by Anthony DiTomaso
Contact sports have a way of revealing the makeup of a person. When we watch football on a Sunday afternoon, we are enthralled with watching people cause injuries to themselves by slamming their bodies into one another. They make this sacrifice to their bodies for the entertainment of those of us who do not have the courage to sacrifice our bodies in such a way. Boxers, some of the greatest athletes on the planet, take blow after life-shortening blow for the joy of fans. Allowing the body to take such punishment year after year is not normal for the average, prudent person.
In the health-care field, massage therapists are the athletes. We sacrifice, strain and punish our own bodies more than any other health-care provider in order to provide others not with entertainment, but with a better quality of life, making our sacrifice truly honorable.
We should begin to think of ourselves as athletes, especially in the way we care for our bodies. If we train our bodies like athletes, we will be able to perform at the high level we are expected to while avoiding injuries to the hands, wrists, arms, shoulders, neck, back, legs and feet (did I miss an area?) that are common to all massage therapists.
One of my first massage-therapy instructors told our class the average massage therapist only practices for five years until burnout due to injury occurs. At the time I heard that, I was eating a healthy diet and was very athletic, going to the gym almost every day and enjoying lots of biking and swimming.
Like most massage therapists, I worked hard trying to build a career for the first several years in the industry. I would take the extra walk-in client at the end of the day, or book appointments on the one day off I had every two weeks. I got past the five-year mark without any major injuries or even chronic aches, and felt lucky considering all of the therapists I knew who were experiencing problems. I attributed the luck to my active and healthy lifestyle and continued to train my body the same way.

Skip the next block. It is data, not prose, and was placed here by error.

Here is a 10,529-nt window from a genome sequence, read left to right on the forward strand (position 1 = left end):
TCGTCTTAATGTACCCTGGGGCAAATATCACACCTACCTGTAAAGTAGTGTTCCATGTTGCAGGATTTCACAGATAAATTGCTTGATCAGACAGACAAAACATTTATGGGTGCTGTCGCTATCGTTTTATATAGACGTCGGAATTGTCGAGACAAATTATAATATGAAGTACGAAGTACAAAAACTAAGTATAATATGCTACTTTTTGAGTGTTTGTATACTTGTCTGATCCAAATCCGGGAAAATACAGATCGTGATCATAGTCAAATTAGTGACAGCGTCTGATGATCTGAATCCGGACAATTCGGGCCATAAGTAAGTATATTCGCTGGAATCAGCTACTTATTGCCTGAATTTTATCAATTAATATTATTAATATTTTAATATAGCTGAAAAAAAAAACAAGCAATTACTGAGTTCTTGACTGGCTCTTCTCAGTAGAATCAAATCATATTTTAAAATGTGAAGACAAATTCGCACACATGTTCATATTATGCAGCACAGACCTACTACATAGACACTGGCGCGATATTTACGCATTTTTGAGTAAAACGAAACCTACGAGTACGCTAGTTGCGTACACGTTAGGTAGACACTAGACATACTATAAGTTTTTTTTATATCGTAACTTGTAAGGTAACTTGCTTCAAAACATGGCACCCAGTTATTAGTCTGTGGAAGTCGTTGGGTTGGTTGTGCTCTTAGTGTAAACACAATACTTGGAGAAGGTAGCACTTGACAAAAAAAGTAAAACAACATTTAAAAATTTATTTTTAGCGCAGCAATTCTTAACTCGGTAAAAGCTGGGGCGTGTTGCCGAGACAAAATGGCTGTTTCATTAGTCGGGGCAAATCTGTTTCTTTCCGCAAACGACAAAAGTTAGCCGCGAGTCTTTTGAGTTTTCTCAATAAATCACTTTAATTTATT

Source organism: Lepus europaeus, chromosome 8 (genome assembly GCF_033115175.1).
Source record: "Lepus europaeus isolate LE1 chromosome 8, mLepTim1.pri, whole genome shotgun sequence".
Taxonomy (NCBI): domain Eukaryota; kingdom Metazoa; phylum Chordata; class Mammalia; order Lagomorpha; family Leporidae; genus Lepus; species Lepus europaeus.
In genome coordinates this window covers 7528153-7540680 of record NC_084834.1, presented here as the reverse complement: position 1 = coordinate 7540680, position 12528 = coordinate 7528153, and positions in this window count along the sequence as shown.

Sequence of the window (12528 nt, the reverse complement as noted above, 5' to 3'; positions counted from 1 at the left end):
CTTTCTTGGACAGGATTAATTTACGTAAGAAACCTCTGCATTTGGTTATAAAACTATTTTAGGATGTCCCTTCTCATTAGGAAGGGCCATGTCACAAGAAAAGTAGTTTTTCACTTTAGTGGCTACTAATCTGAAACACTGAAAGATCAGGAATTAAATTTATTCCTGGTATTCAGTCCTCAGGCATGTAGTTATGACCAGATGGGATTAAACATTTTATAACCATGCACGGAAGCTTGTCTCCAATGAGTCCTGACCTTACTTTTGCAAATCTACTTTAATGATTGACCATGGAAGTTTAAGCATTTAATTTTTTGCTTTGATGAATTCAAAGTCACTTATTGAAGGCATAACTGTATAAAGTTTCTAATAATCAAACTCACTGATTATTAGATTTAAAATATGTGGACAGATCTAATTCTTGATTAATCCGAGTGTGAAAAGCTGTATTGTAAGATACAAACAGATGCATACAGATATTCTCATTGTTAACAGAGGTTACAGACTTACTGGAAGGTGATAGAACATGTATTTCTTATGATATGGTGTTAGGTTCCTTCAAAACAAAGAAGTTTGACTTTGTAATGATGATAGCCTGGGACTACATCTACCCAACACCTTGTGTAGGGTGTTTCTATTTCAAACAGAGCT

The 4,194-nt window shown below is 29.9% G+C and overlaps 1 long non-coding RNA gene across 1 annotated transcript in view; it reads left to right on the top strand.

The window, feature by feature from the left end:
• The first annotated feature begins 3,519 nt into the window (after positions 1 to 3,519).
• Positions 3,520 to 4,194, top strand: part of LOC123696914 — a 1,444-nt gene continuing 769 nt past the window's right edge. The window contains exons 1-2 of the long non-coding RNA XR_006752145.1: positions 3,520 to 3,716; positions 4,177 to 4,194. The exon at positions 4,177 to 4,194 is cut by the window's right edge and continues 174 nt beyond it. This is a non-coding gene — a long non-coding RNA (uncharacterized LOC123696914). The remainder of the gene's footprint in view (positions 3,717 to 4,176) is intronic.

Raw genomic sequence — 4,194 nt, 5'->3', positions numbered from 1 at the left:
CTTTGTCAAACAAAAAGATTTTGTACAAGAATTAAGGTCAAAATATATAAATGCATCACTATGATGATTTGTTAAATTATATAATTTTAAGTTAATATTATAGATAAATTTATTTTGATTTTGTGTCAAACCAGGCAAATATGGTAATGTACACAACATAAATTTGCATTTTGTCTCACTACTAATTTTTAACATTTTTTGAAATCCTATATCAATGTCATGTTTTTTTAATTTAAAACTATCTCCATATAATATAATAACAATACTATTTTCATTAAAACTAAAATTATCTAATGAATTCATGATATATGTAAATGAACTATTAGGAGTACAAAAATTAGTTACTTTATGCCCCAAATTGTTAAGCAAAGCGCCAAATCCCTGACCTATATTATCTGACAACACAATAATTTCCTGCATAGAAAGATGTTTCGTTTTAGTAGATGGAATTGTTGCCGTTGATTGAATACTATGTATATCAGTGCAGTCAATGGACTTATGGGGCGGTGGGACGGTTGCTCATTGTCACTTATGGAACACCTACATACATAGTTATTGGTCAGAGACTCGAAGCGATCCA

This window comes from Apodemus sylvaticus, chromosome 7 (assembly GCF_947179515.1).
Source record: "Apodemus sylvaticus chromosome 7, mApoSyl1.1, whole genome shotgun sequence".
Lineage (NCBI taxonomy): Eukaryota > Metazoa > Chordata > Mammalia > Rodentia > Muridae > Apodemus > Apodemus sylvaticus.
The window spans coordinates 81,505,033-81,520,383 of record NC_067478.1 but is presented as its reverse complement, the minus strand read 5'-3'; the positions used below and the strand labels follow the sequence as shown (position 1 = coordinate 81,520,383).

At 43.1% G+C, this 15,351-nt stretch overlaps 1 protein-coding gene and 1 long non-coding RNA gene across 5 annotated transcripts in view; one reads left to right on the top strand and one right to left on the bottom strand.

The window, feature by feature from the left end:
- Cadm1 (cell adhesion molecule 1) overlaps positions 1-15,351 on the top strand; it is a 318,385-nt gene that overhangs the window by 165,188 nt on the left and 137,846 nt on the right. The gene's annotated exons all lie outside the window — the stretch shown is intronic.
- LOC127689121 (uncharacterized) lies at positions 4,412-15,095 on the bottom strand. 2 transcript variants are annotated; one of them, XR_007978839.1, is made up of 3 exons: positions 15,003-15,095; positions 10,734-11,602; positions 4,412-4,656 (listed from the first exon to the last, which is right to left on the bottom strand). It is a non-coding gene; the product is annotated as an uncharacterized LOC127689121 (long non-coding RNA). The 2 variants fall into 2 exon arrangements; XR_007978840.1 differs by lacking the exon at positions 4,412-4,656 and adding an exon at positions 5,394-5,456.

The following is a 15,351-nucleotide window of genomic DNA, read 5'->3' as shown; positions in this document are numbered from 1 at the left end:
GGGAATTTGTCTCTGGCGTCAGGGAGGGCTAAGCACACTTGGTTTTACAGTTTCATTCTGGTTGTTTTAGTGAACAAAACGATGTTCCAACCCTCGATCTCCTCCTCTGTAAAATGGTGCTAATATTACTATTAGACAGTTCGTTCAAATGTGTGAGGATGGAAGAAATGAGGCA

But as we get older, our bodies respond differently to the stresses put on them—and I was no different. It started with a clicking sound when I moved my wrist a certain way, which then developed into a constant pain that quickly metastasized to my elbow and shoulder, and then my back. Like most of us, once my body started hurting, my motivation quickly faded. Unhappiness with my body and my career crept in, and my physical pain was now joined by mental and emotional frustration.
A co-worker told me she suffered similar problems and found great success in alleviating her aching body by practicing yoga. Yoga combines fluid movements and stretches with rhythmic breathing in order to tone and strengthen the physical body while bringing calmness to the mind.
I was a little skeptical because I felt I was already pretty flexible, and adding more stretching was not going to make much of a difference for me—but I was desperate, so I took a yoga class at my gym. As we moved through the postures, one of my first thoughts was that I was not as flexible as I thought. The instructor’s voice repeated throughout the class, “Focus on your breathing. Allow your muscles to release their tension.” As I breathed with more awareness, I could feel my muscles relaxing and my bones aligning correctly.
I was amazed I was working up such a good sweat when all I was doing was stretching and breathing. After the class, as I was walking to my car, I realized I felt really good. Physically there was still discomfort, but my mental state was great.
Mentally, yoga not only helps to relieve the stress we have built up, but also teaches us how to deal with the stresses we have yet to experience by focusing on our breathing. When we experience stress, we often hold our breath. Breathing delivers oxygen, an essential component for life, to the cells and takes away harmful waste products like carbon dioxide. Getting the right amount of oxygen heightens brain functions, and when our brain is functioning efficiently, stress no longer feels quite as challenging.
As I continued the classes, I found those chronic aches and pains in my body gradually decreasing, and my ability to mentally and emotionally deal with everyday stress increasing. In just a short time, I was back to my normal level of productivity and gradually increased my ability to handle more work. Yoga helped improve my mind and body.
Physically, yoga can be one of the most effective forms of exercise in maintaining balance in our muscles and tendons. It does this through using the resistance of your own body weight against gravity. Each of us has muscles and tendons that are designed to resist a certain amount of weight, and this amount is based on our body size. By using our own bodies against gravity, we find the ideal amount of resistance for maintaining a balanced level of tone and strength in the muscles and tendons.
There are many ways to add yoga into your life. DVDs allow you to practice in the privacy and comfort of your own home; yet, if you prefer a more social environment, you can take a class. Most health clubs offer yoga classes at no charge to their members, and for a more intense experience check out your local yoga studio.
In today’s world of rising health-care costs, the need for preventive care like massage therapy is more important than ever. Massage therapists need to take their part seriously by being in the best mental and physical shape possible.
Anthony DiTomaso is nationally certified as a massage therapist and yoga instructor, and proudly offers the DVD Yoga For Massage Therapists at www.yogaformassagetherapists.com.